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Consumer Fees Find Themselves in the Crosshairs: The CFPB Seeks Public Input on Alleged “Junk Fees” in the Consumer Financial Services Industry
The Consumer Financial Protection Bureau (“CFPB”) has continued to ratchet up its regulatory scrutiny over the consumer financial services market. On January 26, 2022, the CFPB published an initiative seeking public input on so-called “junk fees” in consumer financial services. According to the CFPB, “junk fees” occur where: (i) fees are charged for things consumers believed were covered by the baseline price of a product or service; (ii) fees are unexpected; (iii) the expense of the fee is greatly disproportionate to the cost of the service; or (iv) it is unclear why a fee was charged. The CFPB contends that “junk fees” are detrimental to the market for financial services because they “obscure the true price” of a service by, for example, offering attractive introductory pricing, but then make up the difference by levying various back-end fees on consumers.
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The CFPB Study Shines Spotlight on Banking Fees as a Presage to Greater Regulatory Scrutiny of Consumer Banking Fees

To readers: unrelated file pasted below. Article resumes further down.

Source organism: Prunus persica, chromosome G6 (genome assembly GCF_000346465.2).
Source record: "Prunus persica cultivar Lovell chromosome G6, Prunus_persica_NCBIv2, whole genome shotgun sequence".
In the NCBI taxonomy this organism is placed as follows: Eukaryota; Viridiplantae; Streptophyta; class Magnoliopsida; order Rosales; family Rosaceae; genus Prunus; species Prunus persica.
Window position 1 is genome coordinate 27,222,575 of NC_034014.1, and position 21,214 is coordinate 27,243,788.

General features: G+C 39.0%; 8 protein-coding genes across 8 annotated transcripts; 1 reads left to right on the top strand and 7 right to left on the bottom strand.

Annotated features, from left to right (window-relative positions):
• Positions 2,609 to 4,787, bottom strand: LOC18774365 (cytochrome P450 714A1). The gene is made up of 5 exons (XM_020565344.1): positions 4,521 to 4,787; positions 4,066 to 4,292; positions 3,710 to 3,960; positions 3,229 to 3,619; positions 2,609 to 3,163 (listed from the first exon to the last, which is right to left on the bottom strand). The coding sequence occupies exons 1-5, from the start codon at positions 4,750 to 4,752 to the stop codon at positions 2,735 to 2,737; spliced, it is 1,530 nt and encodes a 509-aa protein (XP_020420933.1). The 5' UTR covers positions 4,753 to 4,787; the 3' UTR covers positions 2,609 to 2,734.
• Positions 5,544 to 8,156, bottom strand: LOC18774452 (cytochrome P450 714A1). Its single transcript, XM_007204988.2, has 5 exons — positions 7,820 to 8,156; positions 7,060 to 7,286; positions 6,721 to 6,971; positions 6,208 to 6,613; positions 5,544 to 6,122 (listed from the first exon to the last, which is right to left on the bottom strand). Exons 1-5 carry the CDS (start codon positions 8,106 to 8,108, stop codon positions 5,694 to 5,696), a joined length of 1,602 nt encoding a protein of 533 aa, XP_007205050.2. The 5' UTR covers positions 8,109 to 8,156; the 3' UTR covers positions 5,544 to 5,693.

The Consumer Financial Protection Bureau (“CFPB”) has enhanced its regulatory scrutiny of the fees financial institutions assess on consumer depositors. To better understand the gamut of such fees and financial institutions’ practices with respect to the same, the CFPB has required financial institutions to submit detailed quarterly statements identifying and breaking out the various types of fees assessed on consumer accounts. In particular, the CFPB has required them to provide aggregate amounts charged as (i) overdraft and non-sufficient funds (“NSF”) fees; (ii) periodic account maintenance fees; and (iii) ATM fees (in particular, the fees charged in connection with consumer transactions at out-of-network ATMs). The CFPB has now analyzed the consumer fee data going back to 2015 and published two reports: (i) Data Point: Overdraft/NSF Fee Reliance Since 2015—Evidence from Bank Call Reports; and (ii) Data Point: Checking Account Overdraft at Financial Institutions Served by Core Processors. In general, the reports reveal that overdraft and NSF fees constitute one of the primary sources of financial institution revenues generated from consumer banking operations. Indeed, overdraft fees alone generated more than $15 billion in revenues for banks and credit unions in 2019.
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Federal Agencies Request Comments on Risk Management Guidance for Third-Party Relationships
On July 13, the Federal Reserve, FDIC, and OCC proposed risk management guidance to help banking organizations manage risks related to third-party relationships, including relationships with vendors, FinTech companies, affiliates, and the banking organizations’ holding companies. The proposal is based on existing but disparate third-party risk management guidance from the three prudential regulators, and is intended to promote consistency across the banking agencies. If finalized, it will replace the guidance that each agency has released independently.